So far the only successful food I have found in the literature for VERY LIMITED success has been crab zoea. The shrimp hatchlings may be too fast for octopus hatchlings (I did keep a breeding pair of peppermint shrimp in with the O. briareus hatchlings but don't know if they were eaten). I have an adult female blue crab in my sump as we speak. I was hoping for a male/female pair but they (daughter-in-law's family) ate the only male caught the day before and only caught females when fishing for my request. Monster is doing well so maybe I will still get a male and maybe she will mate and maybe there will be hatchlings and maybe I will catch them before they die and be able to freeze them ... maybe
So to fast and hatchlings cant catch them. Makes perfect sense. I was wondering about common bait shrimp "always have eggs" Has anyone tried these? Or are they to fast 2. If they are what about keeping them in a different system and cooling the baby shrimp Or "zoea" Not sure if they are called that and dont want to look it up right now. Anyway if we took baby shrimp and cooled there water. Would that not slow them down for a wile so hatchlings could catch them? There are so many foods out in the wild that sticking to just mysis and pods seems like we are missing something. Then again I am no marine biologist. Though I am singed up for a couple classes at USF this fall for marine bio. God 44 and going back to collage. Sometimes I think I am going just to embarrass my daughter. She is a full time student there.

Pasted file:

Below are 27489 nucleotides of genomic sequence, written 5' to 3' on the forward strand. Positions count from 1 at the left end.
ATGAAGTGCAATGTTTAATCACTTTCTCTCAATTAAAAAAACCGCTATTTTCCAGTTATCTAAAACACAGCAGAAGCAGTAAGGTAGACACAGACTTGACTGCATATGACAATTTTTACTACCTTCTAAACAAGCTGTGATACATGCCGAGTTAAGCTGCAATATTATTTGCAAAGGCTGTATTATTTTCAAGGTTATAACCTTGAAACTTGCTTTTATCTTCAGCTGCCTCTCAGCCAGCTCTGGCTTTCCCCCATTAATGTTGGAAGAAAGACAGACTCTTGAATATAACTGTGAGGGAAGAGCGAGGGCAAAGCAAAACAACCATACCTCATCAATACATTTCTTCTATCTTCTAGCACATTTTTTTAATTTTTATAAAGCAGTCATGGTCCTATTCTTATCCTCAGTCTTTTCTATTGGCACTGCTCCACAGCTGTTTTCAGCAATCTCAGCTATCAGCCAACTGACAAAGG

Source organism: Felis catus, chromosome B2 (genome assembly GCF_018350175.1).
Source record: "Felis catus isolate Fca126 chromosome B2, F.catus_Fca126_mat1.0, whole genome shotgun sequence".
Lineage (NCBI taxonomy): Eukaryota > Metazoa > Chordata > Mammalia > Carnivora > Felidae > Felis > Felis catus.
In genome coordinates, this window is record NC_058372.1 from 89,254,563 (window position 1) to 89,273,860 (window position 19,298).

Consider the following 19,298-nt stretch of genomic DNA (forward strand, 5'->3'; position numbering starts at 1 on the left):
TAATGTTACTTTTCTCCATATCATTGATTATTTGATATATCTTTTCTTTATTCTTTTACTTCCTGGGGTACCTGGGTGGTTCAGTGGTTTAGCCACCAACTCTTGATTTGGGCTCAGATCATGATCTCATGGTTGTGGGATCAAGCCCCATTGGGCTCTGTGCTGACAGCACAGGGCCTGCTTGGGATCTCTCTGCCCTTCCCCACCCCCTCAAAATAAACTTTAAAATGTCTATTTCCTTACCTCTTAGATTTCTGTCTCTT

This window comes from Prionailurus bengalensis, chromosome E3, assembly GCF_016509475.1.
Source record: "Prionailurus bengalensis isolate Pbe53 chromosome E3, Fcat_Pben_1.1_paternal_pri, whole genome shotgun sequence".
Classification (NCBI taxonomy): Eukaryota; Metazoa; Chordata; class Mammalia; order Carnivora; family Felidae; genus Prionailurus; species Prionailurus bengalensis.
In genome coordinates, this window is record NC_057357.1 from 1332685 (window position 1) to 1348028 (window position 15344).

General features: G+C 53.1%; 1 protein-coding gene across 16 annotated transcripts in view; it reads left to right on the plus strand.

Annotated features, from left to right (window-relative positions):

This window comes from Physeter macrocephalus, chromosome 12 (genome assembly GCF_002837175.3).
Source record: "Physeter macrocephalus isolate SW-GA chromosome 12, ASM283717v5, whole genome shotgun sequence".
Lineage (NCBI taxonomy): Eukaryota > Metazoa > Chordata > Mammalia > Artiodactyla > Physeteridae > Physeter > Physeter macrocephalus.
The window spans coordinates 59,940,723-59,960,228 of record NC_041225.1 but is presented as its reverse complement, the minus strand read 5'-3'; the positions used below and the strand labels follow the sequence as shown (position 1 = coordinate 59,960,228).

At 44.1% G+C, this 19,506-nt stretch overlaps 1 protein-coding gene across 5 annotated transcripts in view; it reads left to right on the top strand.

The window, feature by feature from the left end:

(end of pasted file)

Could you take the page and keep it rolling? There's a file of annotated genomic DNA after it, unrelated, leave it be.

LOL, my mother went back to school with me while I was getting my masters and the only oddity was that I felt I needed to called her by her first name instead of "Mom". The cool thing about going back is that you can take the course you WANT and not the ones you HAVE TO (IF you can get the classes that is since alumni get last choice).
Food for hatchlings is a difficult determination and I am not sure (but suspect based upon other observations) speed is the issue. There have been a few successes with larger egg species of cuttles and octopuses using different pods and small critters that populated the brood tanks but no formula developed for obtaining the specific animals or maintaining food populations in enough quantity to feed hatchlings. For the species we have been able to raise, it is not that alternate foods won't work but more what is easily accessible in quantity. For the small egg species, there is no success to speak of with anything but crab hatchlings have been the one offering that showed slight viability. There is much interest in finding a way to raise O. vulgaris as a food item (primarily in Europe) but so far the key remains elusive.